World War II: P-38 Lightning

Lockheed P-38 Lightning. Photograph Courtesy of the US Air Force

Specifications (P-38L):


  • Length: 37 ft. 10 in.
  • Wingspan: 52 ft.
  • Height: 9 ft. 10 in.
  • Wing Area: 327.5 sq. ft.
  • Empty Weight: 12,780 lbs.
  • Loaded Weight: 17,500 lbs.
  • Crew: 1


  • Power Plant: 2 x Allison V-1710-111/113 liquid-cooled turbo-supercharged V-12, 1,725 hp
  • Range: 1,300 miles (combat)
  • Max Speed: 443 mph
  • Ceiling: 44,000 ft.


  • Guns: 1 x Hispano M2(C) 20 mm cannon, 4 x Colt-Browning MG53-2 0.50 in. machine guns
  • Bombs/Rockets: 10 x 5 in. High Velocity Aircraft Rocket OR 4 x M10 three-tube 4.5 in OR up to 4,000 lbs. in bombs

Design & Development:

Designed by Lockheed in 1937, the P-38 was the company's attempt to meet the requirements of the US Army Air Corps' Circular Proposal X-608 which called for a high-altitude interceptor capable of 360 mph and reaching 20,000 ft. within six minutes. Competing against designers from Bell and Curtiss, Hall Hibbard and Kelly Johnson at Lockheed produced a radical design that was unlike any previous fighter. Believing that two engines were necessary to meet the USAAC's requirements, they created an aircraft that placed the engines and turbo-superchargers in twin tail booms.

The cockpit and armament were located in a central nacelle connected to the tail booms by the aircraft's wings. Powered by a pair of 12-cylinder Allison V-1710 engines, the new aircraft was the first fighter capable of exceeding 400 mph.

Designated the Model 22, Lockheed won the USAAC's competition on June 23, 1937. Moving forward, Lockheed built the first prototype which was named the XP-38. Flying for the first time on January 27, 1939, the aircraft achieved fame when it set a new cross-continent speed record the following month after flying from California to New York in seven hours and two minutes.

Based on the results of this flight, the USAAC ordered 13 aircraft for further testing. Production of these fell behind due to the expansion of Lockheed's facilities and the first aircraft was not delivered until September 17, 1940. That same month, the USAAC placed an initial order for 66 P-38s. As testing progressed, problems with compressibility stall were noticed when the P-38 entered steep dives at high speed. Engineers at Lockheed worked on several solutions, however it was not until 1943, that this problem was completely resolved.

Operational History:

With World War II raging in Europe, Lockheed received an order for 667 P-38s from Britain and France in early 1940. The entirety of the order was assumed by the British following France's defeat in May. Designating the aircraft the Lightning I, the British name took hold and became common usage among Allied forces. The P-38 entered service in 1941, with the US 1st Fighter Group. With the US entry into the war, P-38s were deployed to the West Coast to defend against an anticipated Japanese attack. The first to see frontline duty were F-4 photo reconnaissance aircraft which operated from Australia in April 1942.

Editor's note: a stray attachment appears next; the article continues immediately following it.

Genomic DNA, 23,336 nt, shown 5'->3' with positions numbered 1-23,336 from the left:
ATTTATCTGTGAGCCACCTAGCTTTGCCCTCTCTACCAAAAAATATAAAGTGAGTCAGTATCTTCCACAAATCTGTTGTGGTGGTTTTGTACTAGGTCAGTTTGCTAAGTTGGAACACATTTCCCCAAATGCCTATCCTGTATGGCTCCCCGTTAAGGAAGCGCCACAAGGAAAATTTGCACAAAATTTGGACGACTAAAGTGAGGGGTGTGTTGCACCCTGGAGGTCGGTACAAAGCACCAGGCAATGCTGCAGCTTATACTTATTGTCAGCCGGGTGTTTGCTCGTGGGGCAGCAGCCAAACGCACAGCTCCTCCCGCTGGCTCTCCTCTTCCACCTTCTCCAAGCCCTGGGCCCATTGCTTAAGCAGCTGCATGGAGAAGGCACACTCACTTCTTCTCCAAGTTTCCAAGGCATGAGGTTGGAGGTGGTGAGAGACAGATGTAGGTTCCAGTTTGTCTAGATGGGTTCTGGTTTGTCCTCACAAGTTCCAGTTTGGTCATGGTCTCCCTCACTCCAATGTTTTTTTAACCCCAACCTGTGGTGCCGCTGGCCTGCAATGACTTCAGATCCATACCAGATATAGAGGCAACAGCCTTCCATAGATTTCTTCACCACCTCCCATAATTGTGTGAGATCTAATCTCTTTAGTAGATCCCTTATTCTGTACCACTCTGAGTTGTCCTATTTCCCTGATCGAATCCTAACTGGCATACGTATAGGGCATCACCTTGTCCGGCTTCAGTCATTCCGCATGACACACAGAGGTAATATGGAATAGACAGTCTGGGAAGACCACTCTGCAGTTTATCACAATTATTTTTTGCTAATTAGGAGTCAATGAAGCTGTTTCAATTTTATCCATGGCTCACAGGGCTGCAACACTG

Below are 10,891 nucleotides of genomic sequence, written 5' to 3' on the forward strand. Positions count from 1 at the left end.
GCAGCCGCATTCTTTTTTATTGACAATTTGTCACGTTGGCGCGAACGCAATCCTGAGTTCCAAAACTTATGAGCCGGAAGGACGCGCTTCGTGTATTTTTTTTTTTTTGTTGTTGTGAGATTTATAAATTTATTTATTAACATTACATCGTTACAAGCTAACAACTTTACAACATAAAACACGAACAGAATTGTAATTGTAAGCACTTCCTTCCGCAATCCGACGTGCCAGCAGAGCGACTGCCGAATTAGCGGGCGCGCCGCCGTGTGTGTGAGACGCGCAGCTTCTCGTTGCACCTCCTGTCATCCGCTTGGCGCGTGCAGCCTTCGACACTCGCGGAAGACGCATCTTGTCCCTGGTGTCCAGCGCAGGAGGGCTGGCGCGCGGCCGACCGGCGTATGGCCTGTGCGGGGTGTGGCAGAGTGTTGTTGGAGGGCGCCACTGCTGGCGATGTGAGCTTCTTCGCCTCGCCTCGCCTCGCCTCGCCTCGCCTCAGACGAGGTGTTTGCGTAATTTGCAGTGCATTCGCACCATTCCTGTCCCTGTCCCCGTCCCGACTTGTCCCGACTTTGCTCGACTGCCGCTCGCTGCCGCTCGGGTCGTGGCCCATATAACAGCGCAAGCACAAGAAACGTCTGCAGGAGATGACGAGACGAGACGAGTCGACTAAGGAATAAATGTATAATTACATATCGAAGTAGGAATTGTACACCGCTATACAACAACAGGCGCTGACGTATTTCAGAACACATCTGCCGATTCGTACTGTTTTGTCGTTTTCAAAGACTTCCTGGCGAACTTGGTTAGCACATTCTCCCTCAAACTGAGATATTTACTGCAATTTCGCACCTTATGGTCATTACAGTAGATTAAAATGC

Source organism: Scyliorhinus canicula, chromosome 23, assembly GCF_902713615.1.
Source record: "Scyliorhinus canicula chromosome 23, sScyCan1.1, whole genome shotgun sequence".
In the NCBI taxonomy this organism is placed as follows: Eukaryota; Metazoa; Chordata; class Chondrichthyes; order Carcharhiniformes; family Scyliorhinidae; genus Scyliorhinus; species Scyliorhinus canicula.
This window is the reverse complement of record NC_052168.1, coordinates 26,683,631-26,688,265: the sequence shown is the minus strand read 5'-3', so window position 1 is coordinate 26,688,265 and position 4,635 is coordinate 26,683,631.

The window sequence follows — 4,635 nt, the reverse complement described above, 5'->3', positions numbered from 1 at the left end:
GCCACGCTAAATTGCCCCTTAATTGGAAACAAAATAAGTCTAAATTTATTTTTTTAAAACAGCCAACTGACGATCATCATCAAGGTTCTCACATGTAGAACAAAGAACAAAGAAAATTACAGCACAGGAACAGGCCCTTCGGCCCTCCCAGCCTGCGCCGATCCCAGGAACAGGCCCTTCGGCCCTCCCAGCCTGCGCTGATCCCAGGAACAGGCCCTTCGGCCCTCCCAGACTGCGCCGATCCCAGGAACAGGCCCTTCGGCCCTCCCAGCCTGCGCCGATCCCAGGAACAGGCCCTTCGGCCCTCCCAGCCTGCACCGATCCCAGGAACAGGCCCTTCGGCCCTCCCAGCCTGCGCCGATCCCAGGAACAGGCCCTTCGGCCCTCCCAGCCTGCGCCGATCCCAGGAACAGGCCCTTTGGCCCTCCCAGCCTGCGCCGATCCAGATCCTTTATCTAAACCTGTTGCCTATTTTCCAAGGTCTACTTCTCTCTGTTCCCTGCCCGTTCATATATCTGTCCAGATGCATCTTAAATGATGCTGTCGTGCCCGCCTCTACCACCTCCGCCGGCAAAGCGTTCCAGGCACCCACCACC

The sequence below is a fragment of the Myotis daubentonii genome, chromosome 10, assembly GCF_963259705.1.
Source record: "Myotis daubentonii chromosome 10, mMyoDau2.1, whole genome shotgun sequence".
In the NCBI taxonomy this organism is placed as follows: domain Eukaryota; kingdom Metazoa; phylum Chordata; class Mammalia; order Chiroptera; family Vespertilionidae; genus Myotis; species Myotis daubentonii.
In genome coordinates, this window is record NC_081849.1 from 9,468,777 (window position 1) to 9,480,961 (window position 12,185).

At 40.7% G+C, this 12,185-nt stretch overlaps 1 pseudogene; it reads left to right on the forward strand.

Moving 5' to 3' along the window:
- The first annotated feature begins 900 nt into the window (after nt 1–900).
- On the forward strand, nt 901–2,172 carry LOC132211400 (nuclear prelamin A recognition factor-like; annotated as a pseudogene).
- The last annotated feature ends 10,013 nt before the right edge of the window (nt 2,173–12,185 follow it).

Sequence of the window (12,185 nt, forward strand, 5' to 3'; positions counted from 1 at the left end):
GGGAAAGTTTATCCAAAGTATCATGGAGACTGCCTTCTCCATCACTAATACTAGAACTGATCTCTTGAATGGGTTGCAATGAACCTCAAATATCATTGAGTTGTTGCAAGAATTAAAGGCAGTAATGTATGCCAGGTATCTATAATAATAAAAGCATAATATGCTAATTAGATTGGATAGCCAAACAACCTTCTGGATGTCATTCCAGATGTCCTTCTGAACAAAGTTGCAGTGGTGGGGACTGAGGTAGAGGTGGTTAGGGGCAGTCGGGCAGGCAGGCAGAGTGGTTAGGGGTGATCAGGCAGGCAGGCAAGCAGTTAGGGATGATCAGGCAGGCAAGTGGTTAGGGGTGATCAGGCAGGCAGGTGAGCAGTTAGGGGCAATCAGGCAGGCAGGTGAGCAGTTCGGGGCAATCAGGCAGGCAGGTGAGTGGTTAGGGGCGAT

The next month, P-38s were sent to the Aleutian Islands where the aircraft's long range made it ideal for dealing with Japanese activities in the area.

On August 9, the P-38 scored its first kills of the war when the 343rd Fighter Group downed a pair of Japanese Kawanishi H6K flying boats. Through the middle of 1942, the majority of P-38 squadrons were sent to Britain as part of the Operation Bolero. Others were sent to North Africa, where they aided the Allies in gaining control of skies over the Mediterranean. Recognizing the aircraft as a formidable opponent, the Germans named the P-38 the "Fork-Tailed Devil."

Back in Britain, the P-38 was again utilized for its long range and it saw extensive service as a bomber escort. Despite a good combat record, the P-38 was plagued with engine issues largely due to the lower quality of European fuels. While this was resolved with the introduction of the P-38J, many fighter groups were transitioned to the new P-51 Mustang by late 1944.

In the Pacific, the P-38 saw extensive service for the duration of the war and downed more Japanese aircraft than any other US Army Air Force fighter.

Though not as maneuverable as the Japanese A6M Zero, the P-38's power and speed allowed it to fight on its own terms. The aircraft also benefited from having its armament mounted in the nose. Unlike fighters with wing-mounted guns, the P-38 did not need to set its guns to converge at a given range. This meant that P-38 pilots could engage targets at a longer range, sometimes avoiding the need to close with Japanese aircraft. Noted US ace Major Dick Bong frequently chose to down enemy planes in this fashion, relying on the longer range of his weapons.

On April 18, 1943, the aircraft flew one of its most famous missions when 16 P-38Gs were dispatched from Guadalcanal to intercept a transport carrying the Commander-in-Chief of the Japanese Combined Fleet, Admiral Isoroku Yamamoto, near Bougainville. Skimming the waves to avoid detection, the P-38s succeeded in downing the admiral's plane as well as three others. By the end of the war, the P-38 had downed over 1,800 Japanese aircraft, with over 100 pilots becoming aces in the process.


With the US Air Force moving into the jet age after the war, many P-38s were sold to foreign air forces. Among the nations to purchase surplus P-38s were Italy, Honduras, and China. The aircraft was also made available to the general public for the price of $1,200. In civilian life, the P-38 became a popular aircraft with air racers and stunt fliers, while the photo variants were put into use by mapping and survey companies.

Selected Sources